It would be churlish not to recognise the considerable amount of work that is being done in terms of service housing improvements. However, it would also be unfair to neglect to mention that the Armed Forces Pay Review Body said in its latest report that

"a significant number of Service personnel and their families are likely to be housed in poor quality accommodation for 20 years or more."

It also said that more than half of single living accommodation is bottom grade. I accept that much has been done in that area, notwithstanding the limitations on finance that the Minister mentions, but we need to give a higher priority to the quality of housing offered to our service personnel and their families. It will be a central element in our ability to retain numbers in our armed forces at a time when demography is against us in the years ahead.

Photo of Linda Gilroy Linda Gilroy Labour, Plymouth, Sutton

Does the hon. Gentleman welcome the fact, as I do, that the MOD is exceeding its improvement targets by, for example, upgrading 1,705 service family houses instead of 600, which is a considerable achievement?

Photo of Liam Fox Liam Fox Shadow Secretary of State for Defence

As I have just said, I welcome the efforts that the Government are making. Indeed, I have visited some excellent new service accommodation, but the programme is still moving too slowly. Although I welcome the Government's positive efforts, I am sure that the Minister would agree that they should be speeded up to ensure that the problem is dealt with as quickly as possible.

In my previous incarnation as a practising family doctor, I spent part of my time looking after the joint service Royal Army Educational Corps at the Defence School of Languages at Beaconsfield in south Buckinghamshire. In the morning I looked after the armed forces and in the afternoon I saw their families in my civilian practice. It seems to me that even now there is too much of a dislocation between the health care given to the personnel and that given to the families. I shall give just one example. All over the country, service families come to MPs' surgeries with the same problem. A family member is put on an NHS waiting list for treatment. The family is then moved to another part of the country and they go to the bottom of the waiting list there. They can be perpetually on a waiting list, penalised for being a member of a service family and never getting the health care they need. It cannot be beyond the wit of Government and the civil service to construct a scheme that means that service family members are not disadvantaged in that way. It is preposterous that every week constituents come and tell Members about the same problem, but nothing happens. I want to make a special plea to the Minister to make representations to the Department of Health to come up with some method to ensure that those people do not continue to be disadvantaged in that way.

Photo of Adam Ingram Adam Ingram Minister of State (Armed Forces), Ministry of Defence

I agree with the hon. Gentleman's general sentiment and we are aware of the problem. Indeed, efforts have been made to find an answer. Given the hon. Gentleman's experience, perhaps he could suggest how we could overcome the issue of clinical judgment. How can we impose on doctors a decision different from the one that they want to make?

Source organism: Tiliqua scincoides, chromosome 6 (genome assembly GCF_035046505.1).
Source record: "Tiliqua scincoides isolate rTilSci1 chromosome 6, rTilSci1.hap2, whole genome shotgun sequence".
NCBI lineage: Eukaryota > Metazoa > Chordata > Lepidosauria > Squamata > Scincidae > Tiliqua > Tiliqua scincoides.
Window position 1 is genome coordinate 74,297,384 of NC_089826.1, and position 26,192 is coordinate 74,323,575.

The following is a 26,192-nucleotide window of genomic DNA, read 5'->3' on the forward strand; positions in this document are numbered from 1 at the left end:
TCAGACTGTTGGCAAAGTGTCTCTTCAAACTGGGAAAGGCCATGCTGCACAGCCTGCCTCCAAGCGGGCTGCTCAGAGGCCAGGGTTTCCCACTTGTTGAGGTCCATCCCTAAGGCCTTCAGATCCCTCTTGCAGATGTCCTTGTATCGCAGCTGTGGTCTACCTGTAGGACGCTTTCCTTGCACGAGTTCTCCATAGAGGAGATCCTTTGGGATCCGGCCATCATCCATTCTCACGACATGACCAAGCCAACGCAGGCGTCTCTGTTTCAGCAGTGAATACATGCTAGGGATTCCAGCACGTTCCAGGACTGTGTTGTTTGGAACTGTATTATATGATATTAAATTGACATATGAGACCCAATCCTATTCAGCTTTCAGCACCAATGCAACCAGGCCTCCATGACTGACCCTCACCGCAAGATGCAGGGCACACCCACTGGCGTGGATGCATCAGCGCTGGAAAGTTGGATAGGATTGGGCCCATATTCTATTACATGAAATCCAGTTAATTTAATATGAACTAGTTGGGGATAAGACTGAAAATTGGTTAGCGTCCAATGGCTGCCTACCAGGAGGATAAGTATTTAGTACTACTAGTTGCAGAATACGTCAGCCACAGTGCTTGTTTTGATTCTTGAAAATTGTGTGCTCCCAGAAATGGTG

Photo of Liam Fox Liam Fox Shadow Secretary of State for Defence

I am not sure that that is what needs to be done. It would be easy, in the system of maximum waiting times that the Government have introduced, to transfer patients from one list to another on the basis of how long they have waited, not even taking into account the medical circumstances and prioritisation that should take place. It should not be beyond the wit of Government to devise such a scheme. My hon. Friend Mr. Harper, the shadow Minister for armed forces families' welfare, is considering that, and the Government might like to talk to him about some of our ideas on that issue. We would be willing to share them with the Government.

Photo of James Arbuthnot James Arbuthnot Chair, Defence Committee, Chair, Defence Committee

My hon. Friend has just made an extremely interesting point that almost exactly parallels the experience that the Defence Committee found in the education service. Children with a statement would need another statement done when they moved to a different authority. The message for Ministers is that they need to make a special effort to talk to other Departments whose work has such a direct impact on the armed forces.

Photo of Liam Fox Liam Fox Shadow Secretary of State for Defence

My right hon. Friend is correct and has saved me from making that exact point. The issue cuts across several Departments, which is why the Leader of the Opposition has appointed my hon. Friend to his post. We require proper co-ordination across Government to deal with service families. Educational attainment and issues such as statementing are as important as NHS waiting lists. If we are serious about addressing the welfare issues that affect service families, top of our priority list must be proper co-ordination between Departments to ensure that they are not penalised in education, health or any other sphere because of their relationship to service personnel.

Photo of Mark Lancaster Mark Lancaster Opposition Whip (Commons)

My hon. Friend is right to make the link between support for families and retention. May I draw his attention to the way in which the Royal Air Force is dealing with the issue? The traditional welfare officer, who was probably a senior RSM type and not very approachable, has been done away with. Instead, the RAF is actively recruiting professional civilians to fulfil that role, with a much greater response from families.

Photo of Liam Fox Liam Fox Shadow Secretary of State for Defence